Check our conference and exhibition listing for other related security  and defence events:

Wednesday, December 14, 2011

Special Operations Glossary

A Special Operations glossary can be found online at the website. Check out the listing and explanation of terms and phrases used by special operators at the link below.

Special Operations Glossary

Monday, December 12, 2011

Afghan Local Police (ALP) May Triple in Strength According to Admiral McRaven

The Afghan Local Police (ALP) may triple in strength according to Admiral McRaven - the commander of United States Special Operations Command (USSOCOM).  Read more in "Tripling Afghanistan's community watch with AK-47s", CNN Security Clearance Blog, December 11, 2011.  Learn more about the Afghan Local Police (ALP).

Sunday, December 11, 2011

Reintegration of Afghan Insurgents a Slow Process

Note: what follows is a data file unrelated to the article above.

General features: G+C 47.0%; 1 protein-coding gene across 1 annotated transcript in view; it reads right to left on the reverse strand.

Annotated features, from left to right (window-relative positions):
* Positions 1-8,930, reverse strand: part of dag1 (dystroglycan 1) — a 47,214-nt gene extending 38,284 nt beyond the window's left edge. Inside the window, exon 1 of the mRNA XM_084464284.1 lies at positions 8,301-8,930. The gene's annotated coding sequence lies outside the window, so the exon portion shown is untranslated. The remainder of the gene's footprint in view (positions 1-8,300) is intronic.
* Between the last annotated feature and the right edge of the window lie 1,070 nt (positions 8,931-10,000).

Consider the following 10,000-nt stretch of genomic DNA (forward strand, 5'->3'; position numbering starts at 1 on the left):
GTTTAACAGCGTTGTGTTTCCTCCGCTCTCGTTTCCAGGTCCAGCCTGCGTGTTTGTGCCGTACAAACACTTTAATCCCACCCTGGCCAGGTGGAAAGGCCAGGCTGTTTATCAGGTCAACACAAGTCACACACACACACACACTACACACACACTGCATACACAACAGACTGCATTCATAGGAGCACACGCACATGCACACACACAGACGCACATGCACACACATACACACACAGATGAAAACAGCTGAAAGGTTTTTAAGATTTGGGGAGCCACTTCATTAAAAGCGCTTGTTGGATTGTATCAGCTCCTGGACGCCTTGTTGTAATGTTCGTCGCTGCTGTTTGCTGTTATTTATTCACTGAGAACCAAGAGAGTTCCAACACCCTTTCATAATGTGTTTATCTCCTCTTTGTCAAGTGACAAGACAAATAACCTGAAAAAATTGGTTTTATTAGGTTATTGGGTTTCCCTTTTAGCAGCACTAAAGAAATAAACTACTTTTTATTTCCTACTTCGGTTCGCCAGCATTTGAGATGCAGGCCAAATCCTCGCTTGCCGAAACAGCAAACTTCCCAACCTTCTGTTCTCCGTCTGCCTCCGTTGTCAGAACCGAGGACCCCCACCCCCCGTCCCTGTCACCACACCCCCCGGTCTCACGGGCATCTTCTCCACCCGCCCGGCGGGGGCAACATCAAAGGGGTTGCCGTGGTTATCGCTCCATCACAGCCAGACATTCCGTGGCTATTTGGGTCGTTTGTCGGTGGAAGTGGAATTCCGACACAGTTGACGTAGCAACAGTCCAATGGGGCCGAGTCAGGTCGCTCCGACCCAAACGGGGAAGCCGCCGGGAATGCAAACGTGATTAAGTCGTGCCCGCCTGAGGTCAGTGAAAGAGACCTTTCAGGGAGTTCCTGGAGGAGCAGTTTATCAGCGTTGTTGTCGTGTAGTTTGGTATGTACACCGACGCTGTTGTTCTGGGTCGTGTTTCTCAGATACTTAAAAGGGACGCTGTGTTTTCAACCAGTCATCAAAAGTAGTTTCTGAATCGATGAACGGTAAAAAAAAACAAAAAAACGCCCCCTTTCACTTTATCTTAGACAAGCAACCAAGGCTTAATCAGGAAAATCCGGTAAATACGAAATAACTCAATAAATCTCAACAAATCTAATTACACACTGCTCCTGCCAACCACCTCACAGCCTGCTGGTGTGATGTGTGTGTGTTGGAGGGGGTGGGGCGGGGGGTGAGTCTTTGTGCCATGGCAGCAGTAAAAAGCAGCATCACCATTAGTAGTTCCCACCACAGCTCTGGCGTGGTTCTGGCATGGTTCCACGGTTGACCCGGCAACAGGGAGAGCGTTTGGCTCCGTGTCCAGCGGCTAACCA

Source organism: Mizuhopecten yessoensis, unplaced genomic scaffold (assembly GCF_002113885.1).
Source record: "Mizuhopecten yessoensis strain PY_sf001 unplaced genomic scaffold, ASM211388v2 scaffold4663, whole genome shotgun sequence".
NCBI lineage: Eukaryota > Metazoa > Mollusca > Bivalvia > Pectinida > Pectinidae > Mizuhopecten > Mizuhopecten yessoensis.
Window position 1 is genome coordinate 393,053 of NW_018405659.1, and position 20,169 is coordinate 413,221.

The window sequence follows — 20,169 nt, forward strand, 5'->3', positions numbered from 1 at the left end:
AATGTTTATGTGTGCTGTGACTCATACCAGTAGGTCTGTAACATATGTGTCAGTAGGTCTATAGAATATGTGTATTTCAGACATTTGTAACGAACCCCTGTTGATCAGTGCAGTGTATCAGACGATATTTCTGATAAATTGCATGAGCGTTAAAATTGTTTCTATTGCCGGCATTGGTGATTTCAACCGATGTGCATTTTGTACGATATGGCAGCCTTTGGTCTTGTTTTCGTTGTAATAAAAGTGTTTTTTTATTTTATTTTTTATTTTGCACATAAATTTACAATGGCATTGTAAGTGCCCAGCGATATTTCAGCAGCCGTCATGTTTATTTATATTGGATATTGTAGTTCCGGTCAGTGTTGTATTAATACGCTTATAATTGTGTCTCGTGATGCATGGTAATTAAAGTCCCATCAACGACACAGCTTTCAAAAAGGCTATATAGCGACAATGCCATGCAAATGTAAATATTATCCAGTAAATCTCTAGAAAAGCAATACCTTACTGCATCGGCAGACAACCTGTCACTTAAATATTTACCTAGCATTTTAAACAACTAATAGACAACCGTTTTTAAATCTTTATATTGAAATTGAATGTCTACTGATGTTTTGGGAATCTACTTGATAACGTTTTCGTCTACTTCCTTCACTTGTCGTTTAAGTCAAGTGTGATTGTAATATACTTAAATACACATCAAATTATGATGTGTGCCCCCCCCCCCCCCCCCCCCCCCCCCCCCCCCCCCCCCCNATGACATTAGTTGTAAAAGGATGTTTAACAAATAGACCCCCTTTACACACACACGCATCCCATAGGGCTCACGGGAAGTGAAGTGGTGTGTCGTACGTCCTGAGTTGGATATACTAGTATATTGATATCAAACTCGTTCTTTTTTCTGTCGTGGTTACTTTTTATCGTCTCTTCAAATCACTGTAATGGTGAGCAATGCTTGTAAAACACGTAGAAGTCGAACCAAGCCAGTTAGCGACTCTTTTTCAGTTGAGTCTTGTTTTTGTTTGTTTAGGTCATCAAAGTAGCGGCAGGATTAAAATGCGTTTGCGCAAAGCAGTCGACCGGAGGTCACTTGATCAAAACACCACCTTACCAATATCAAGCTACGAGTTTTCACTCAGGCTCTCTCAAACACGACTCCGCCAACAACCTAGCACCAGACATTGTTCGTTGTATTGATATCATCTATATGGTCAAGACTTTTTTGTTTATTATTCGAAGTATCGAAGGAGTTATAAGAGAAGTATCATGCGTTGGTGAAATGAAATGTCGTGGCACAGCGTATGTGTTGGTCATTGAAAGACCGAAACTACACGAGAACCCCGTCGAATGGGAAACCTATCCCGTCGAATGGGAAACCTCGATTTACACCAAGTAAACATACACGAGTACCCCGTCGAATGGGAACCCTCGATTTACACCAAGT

WASHINGTON, Dec. 8, 2011 – Permanently removing insurgents from the fight and reintegrating them into their Afghan communities is a gradual process that will take time, the International Security Assistance Force officer directing coalition support to that Afghan-led effort said today.

British Royal Marine Maj. Gen. David Hook, director of ISAF’s Force Reintegration cell, briefed Pentagon reporters today by video link from Kabul, Afghanistan.

The Afghan Peace and Reintegration program has so far helped 2,970 former insurgents rejoin Afghan society, Hook noted, and is working with another 1,200 fighters who represent “reintegration opportunities.”

While the program is nationwide and directed by the central government in Kabul, he added, it is implemented at the district and provincial level throughout Afghanistan. Most reintegrated former fighters, he said, have come from the nation’s northern and western provinces, but numbers in the southern and eastern areas are increasing slowly.